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News Release

December 7, 2007


Kathleen J. Sullivan, News Service: (650) 724-5708,

Two Stanford students, both musicians, nab prestigious Marshall Scholarships

Two Stanford students—a jazz saxophonist/clarinetist majoring in economics and biological sciences, and a violinist majoring in chemistry—have won Marshall Scholarships.

Sean Arenson and Priyanka Narayan, who are both set to graduate in 2008, are among 37 Americans selected this year for the scholarships, which are financed by a British government and allow U.S. students to continue their studies for two years at the British university of their choice. Each scholarship covers tuition, research, living and travel expenses.

Sean Arenson, 21, who performed with the Stanford Jazz Orchestra as a freshman, plans to study health economics at the London School of Economics and Political Science.

A senior from Sacramento, Arenson is currently working on an honors thesis on the relationship between agricultural policy and obesity in developed countries.

When he arrived at Stanford in 2004, Arenson was almost certain he would follow in his father's footsteps and become a doctor, he wrote in his application for the Marshall Scholarship.

However, as he immersed himself in his studies, Arenson began to wonder how the United States could lag so far behind most other developed countries in international comparisons of healthcare quality, given its intellectual, technological and economic wealth.

"My passion for biological science and medicine remained strong, but I realized that I would need to work at the level of the health care system rather than with individual patients to meaningfully address the issues that I now view as most critical to the health of the U.S. and the rest of the developed world," he wrote.

Arenson spent winter quarter of 2007 studying the economics of Britain's National Health Service at the University of Oxford through Stanford's Bing Overseas Studies Program.

"Studying a foreign health care system broadened my perspective and exposed my America-centric biases, as my tutor frequently challenged the assumptions that I had taken for granted while studying the U.S. system," he wrote.

As a Marshall Scholar, Arenson plans to pursue a master's degree in international health policy.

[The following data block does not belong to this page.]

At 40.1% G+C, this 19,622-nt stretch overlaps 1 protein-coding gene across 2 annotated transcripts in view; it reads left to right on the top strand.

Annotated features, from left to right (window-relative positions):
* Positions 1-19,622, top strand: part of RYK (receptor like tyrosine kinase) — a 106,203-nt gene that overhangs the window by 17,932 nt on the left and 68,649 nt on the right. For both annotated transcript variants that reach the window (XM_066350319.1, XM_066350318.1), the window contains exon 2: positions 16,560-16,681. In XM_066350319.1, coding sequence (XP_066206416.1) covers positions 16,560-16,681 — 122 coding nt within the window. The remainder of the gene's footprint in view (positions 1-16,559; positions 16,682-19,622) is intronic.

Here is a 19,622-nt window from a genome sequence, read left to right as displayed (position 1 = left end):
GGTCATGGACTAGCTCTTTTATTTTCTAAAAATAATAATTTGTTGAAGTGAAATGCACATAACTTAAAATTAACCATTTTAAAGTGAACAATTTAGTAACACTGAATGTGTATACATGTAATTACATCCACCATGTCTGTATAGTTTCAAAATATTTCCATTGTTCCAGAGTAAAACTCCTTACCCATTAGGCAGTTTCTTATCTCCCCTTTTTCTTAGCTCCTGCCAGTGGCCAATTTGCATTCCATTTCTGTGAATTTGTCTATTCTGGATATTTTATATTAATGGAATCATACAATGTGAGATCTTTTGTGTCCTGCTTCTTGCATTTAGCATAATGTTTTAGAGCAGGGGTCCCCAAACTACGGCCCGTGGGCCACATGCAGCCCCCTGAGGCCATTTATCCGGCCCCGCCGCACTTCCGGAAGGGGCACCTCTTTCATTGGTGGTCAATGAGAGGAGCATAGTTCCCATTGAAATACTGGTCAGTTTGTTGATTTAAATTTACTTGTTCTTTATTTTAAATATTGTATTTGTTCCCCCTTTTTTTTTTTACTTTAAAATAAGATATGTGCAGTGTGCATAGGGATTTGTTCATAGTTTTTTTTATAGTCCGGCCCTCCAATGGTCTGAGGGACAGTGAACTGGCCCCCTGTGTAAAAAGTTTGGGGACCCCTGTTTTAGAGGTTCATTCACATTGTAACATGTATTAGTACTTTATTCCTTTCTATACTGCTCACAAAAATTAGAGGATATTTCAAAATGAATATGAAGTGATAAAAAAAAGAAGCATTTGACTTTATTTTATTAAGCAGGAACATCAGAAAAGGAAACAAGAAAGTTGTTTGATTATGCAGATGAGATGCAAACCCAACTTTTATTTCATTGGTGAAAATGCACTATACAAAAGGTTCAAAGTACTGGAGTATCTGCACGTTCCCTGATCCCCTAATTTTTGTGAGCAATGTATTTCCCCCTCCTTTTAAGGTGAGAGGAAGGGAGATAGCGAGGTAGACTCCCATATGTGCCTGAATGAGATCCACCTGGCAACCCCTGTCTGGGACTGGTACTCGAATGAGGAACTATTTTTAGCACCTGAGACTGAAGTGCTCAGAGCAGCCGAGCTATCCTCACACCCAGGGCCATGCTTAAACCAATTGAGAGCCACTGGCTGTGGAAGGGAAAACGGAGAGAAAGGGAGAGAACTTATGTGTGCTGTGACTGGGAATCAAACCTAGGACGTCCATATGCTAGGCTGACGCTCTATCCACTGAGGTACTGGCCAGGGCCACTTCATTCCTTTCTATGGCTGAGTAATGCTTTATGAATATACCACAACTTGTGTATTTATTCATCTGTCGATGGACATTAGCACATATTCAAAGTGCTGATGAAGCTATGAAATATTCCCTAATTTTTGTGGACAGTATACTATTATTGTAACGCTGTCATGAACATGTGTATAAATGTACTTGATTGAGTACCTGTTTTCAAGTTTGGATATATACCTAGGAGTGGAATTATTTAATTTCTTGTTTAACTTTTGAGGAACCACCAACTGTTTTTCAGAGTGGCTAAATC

Priyanka Narayan, 20, who has played in the first violin section of the Stanford Symphony Orchestra for four years, plans to study chemistry at the University of Cambridge.

A senior from Arcadia, Calif., Narayan said she was raised as a scientist by her father, who would spend time on Saturday mornings during her elementary school years exploring how nature worked—allowing her to question her way through phenomena ranging from magnetism to photosynthesis.

"I developed a scientist's most important characteristic: an insatiable desire to understand the world on a fundamental level," she wrote in her application.

During a childhood visit to India, she witnessed people lying by the side of the road suffering from leprosy and resolved to improve the lives of those suffering with the disease.

It was during her sophomore year at Stanford that Narayan found a way to merge her desire for scientific understanding and social responsibility by studying the molecular structure of a receptor protein involved in the pathogenesis of celiac sprue, an intestinal affliction resulting in an inability to digest cereal grains, otherwise known as gluten intolerance.

"When I presented this work at a poster session, I met three people who shared with me their sufferings from gluten intolerance," she wrote. "Upon seeing my research, they told me that they hoped I could develop a therapy so that they could eat bread again. Only then did I realize the direct impact that my fundamental scientific research could have on people's lives."

As a Marshall Scholar, Narayan will pursue a PhD in chemistry, using the tools of single-molecule spectroscopy and computational modeling to examine protein folding, one of the most fundamental processes in biochemistry.

The Marshall Scholarships were established by the British government in 1953 as a gesture of thanks to the people of the United States for the assistance received under the Marshall Plan following World War II.



John Pearson, director, Bechtel International Center: (650) 725-0889,

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